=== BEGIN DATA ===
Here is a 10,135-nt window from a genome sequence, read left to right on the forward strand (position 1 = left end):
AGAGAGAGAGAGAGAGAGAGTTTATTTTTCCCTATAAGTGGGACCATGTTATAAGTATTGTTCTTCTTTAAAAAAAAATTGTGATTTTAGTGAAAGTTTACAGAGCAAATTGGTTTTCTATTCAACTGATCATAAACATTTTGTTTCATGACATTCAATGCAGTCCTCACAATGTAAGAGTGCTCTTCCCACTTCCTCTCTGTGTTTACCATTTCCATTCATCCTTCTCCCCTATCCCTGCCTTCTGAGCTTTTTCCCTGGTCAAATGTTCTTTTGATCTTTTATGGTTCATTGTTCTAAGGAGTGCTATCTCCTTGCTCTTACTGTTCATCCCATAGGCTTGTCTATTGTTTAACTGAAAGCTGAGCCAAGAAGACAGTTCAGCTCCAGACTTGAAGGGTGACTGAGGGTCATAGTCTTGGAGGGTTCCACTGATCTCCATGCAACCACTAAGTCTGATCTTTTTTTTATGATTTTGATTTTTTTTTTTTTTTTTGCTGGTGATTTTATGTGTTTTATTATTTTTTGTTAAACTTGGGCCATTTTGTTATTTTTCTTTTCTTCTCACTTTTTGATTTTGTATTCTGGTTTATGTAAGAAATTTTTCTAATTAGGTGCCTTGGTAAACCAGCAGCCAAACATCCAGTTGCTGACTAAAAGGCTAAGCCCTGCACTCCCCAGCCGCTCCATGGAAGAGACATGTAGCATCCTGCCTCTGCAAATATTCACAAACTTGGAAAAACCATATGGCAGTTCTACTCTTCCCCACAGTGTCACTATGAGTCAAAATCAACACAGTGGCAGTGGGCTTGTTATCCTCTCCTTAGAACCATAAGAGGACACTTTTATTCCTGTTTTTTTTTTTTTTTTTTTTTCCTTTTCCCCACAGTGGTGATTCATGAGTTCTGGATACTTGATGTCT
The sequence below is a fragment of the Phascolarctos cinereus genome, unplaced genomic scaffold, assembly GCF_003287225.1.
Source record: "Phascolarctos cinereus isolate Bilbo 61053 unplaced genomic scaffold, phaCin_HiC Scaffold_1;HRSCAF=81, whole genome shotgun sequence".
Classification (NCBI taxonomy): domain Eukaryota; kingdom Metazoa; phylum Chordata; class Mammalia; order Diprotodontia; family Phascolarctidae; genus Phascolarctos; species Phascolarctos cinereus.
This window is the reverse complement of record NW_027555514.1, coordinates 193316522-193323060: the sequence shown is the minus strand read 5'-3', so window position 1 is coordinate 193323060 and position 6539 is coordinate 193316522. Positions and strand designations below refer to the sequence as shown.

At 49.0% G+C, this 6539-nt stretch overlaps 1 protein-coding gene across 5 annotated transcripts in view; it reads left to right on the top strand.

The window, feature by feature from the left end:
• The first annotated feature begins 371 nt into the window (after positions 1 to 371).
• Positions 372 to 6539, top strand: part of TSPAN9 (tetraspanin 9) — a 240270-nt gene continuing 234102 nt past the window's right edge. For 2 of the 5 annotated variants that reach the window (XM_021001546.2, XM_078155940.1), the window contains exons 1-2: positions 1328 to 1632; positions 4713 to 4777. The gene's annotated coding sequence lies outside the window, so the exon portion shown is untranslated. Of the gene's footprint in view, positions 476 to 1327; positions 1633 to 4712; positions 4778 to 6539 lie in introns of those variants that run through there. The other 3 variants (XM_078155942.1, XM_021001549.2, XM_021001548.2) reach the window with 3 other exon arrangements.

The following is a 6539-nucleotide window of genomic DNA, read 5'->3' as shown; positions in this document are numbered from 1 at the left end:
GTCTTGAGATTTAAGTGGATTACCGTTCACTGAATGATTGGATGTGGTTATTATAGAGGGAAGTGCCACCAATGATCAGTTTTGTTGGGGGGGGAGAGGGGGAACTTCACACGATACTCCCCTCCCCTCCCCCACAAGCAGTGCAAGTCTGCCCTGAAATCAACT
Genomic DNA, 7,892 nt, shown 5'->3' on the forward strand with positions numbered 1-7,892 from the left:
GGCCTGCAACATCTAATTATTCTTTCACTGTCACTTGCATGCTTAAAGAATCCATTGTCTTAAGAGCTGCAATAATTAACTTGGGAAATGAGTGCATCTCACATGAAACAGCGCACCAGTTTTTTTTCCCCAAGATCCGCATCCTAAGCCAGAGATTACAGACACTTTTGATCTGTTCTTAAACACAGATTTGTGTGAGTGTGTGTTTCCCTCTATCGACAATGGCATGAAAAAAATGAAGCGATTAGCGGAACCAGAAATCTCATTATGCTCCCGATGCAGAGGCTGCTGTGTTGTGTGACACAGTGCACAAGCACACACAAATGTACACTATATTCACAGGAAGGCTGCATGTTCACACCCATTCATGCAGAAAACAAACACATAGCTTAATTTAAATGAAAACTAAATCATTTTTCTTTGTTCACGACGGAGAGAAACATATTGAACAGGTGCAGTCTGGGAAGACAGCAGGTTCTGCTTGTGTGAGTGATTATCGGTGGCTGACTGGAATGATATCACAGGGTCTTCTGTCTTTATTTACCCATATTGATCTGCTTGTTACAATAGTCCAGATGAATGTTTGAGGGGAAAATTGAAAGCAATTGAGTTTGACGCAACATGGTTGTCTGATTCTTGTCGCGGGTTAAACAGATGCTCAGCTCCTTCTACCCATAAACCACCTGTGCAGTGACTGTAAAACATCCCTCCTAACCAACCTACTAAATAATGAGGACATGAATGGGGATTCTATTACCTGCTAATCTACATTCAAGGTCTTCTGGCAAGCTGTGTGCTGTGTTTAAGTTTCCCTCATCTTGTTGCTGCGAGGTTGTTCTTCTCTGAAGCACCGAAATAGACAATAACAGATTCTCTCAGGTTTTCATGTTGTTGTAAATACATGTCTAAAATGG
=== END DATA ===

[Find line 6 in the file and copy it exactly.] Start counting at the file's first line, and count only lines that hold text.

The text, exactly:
This window is the reverse complement of record NW_027555514.1, coordinates 193316522-193323060: the sequence shown is the minus strand read 5'-3', so window position 1 is coordinate 193323060 and position 6539 is coordinate 193316522. Positions and strand designations below refer to the sequence as shown.